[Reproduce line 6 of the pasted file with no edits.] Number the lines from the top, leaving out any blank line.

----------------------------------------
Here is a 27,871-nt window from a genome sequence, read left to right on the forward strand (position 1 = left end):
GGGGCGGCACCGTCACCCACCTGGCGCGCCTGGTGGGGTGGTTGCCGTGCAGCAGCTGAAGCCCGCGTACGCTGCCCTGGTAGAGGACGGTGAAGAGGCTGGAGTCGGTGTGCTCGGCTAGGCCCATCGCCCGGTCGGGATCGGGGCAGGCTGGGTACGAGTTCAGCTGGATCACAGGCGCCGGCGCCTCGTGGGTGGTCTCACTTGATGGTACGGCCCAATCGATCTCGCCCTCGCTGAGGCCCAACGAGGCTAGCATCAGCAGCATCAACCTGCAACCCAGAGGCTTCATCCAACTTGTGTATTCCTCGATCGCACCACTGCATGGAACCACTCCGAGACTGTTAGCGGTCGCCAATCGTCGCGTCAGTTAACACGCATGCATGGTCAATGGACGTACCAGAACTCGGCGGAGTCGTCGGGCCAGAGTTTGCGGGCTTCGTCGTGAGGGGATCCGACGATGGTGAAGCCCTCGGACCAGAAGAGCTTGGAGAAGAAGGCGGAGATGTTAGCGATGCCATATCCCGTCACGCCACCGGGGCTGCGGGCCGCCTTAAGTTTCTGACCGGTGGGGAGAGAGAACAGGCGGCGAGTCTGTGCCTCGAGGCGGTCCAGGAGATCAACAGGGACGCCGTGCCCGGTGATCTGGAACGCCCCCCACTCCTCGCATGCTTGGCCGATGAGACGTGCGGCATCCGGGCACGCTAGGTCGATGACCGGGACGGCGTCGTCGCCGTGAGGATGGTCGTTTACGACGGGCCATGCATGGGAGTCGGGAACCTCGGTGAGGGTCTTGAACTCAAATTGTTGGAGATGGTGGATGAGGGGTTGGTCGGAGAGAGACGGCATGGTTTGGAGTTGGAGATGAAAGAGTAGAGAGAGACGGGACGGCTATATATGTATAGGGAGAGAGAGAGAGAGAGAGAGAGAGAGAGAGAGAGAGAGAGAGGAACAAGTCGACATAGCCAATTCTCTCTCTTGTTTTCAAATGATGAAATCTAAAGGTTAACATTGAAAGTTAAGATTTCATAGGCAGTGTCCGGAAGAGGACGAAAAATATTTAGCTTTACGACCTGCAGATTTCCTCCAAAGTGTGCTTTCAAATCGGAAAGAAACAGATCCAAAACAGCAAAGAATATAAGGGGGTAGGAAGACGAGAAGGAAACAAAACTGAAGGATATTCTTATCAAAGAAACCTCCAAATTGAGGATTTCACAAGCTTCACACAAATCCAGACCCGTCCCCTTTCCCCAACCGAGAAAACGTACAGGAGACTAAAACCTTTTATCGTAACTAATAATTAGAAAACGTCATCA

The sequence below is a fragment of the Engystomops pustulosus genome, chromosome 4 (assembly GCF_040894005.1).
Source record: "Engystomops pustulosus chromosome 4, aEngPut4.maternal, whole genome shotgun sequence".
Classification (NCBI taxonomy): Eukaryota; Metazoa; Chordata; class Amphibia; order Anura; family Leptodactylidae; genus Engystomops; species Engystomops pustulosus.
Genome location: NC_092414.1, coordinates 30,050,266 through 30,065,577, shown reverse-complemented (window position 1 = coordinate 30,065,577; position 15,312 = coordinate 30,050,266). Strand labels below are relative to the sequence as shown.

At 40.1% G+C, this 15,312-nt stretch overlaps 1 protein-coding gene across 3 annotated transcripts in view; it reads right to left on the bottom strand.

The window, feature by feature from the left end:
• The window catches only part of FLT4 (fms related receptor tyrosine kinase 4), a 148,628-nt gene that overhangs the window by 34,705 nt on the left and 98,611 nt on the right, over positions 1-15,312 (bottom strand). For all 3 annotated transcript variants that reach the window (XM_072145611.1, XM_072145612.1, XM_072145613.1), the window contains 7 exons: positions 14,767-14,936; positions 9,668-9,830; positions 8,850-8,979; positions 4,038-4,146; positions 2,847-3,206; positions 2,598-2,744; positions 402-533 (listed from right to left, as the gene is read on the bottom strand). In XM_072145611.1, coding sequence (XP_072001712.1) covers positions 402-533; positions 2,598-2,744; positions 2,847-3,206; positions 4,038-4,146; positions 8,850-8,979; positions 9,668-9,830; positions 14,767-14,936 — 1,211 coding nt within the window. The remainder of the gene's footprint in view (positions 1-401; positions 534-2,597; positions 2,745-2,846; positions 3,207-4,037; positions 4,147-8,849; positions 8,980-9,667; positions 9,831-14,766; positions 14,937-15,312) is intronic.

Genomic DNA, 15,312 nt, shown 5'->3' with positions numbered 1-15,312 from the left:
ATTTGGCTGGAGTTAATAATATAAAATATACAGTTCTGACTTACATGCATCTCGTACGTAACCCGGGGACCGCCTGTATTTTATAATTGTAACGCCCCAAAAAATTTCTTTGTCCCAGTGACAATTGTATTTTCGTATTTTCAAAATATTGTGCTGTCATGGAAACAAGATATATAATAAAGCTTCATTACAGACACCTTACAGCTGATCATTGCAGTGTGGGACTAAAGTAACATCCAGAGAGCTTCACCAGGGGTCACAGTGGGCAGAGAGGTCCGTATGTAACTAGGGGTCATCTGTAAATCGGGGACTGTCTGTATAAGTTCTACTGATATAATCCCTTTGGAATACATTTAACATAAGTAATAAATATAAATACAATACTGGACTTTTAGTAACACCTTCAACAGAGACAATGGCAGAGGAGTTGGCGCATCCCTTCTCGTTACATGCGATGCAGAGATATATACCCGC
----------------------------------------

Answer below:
Genome location: NC_092414.1, coordinates 30,050,266 through 30,065,577, shown reverse-complemented (window position 1 = coordinate 30,065,577; position 15,312 = coordinate 30,050,266). Strand labels below are relative to the sequence as shown.